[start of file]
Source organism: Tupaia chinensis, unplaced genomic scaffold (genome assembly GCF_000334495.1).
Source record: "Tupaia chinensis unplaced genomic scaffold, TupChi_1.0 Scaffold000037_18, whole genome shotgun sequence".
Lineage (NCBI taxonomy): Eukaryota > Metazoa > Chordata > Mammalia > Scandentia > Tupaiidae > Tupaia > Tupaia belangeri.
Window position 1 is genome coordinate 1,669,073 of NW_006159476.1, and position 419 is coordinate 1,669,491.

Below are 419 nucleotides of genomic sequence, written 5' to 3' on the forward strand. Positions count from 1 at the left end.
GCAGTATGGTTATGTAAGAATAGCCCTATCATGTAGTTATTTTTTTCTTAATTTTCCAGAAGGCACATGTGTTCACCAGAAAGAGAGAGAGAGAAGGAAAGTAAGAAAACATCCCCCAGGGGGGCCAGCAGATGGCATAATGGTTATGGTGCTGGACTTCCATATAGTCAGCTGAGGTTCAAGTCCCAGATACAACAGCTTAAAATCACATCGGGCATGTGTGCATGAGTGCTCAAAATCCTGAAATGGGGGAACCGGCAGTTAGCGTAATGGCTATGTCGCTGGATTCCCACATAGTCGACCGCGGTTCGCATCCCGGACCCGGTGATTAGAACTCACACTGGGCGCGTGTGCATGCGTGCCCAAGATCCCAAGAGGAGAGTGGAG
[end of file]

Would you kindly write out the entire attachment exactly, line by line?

Source organism: Tupaia chinensis, unplaced genomic scaffold (genome assembly GCF_000334495.1).
Source record: "Tupaia chinensis unplaced genomic scaffold, TupChi_1.0 Scaffold000037_18, whole genome shotgun sequence".
Lineage (NCBI taxonomy): Eukaryota > Metazoa > Chordata > Mammalia > Scandentia > Tupaiidae > Tupaia > Tupaia belangeri.
Window position 1 is genome coordinate 1,669,073 of NW_006159476.1, and position 419 is coordinate 1,669,491.

Below are 419 nucleotides of genomic sequence, written 5' to 3' on the forward strand. Positions count from 1 at the left end.
GCAGTATGGTTATGTAAGAATAGCCCTATCATGTAGTTATTTTTTTCTTAATTTTCCAGAAGGCACATGTGTTCACCAGAAAGAGAGAGAGAGAAGGAAAGTAAGAAAACATCCCCCAGGGGGGCCAGCAGATGGCATAATGGTTATGGTGCTGGACTTCCATATAGTCAGCTGAGGTTCAAGTCCCAGATACAACAGCTTAAAATCACATCGGGCATGTGTGCATGAGTGCTCAAAATCCTGAAATGGGGGAACCGGCAGTTAGCGTAATGGCTATGTCGCTGGATTCCCACATAGTCGACCGCGGTTCGCATCCCGGACCCGGTGATTAGAACTCACACTGGGCGCGTGTGCATGCGTGCCCAAGATCCCAAGAGGAGAGTGGAG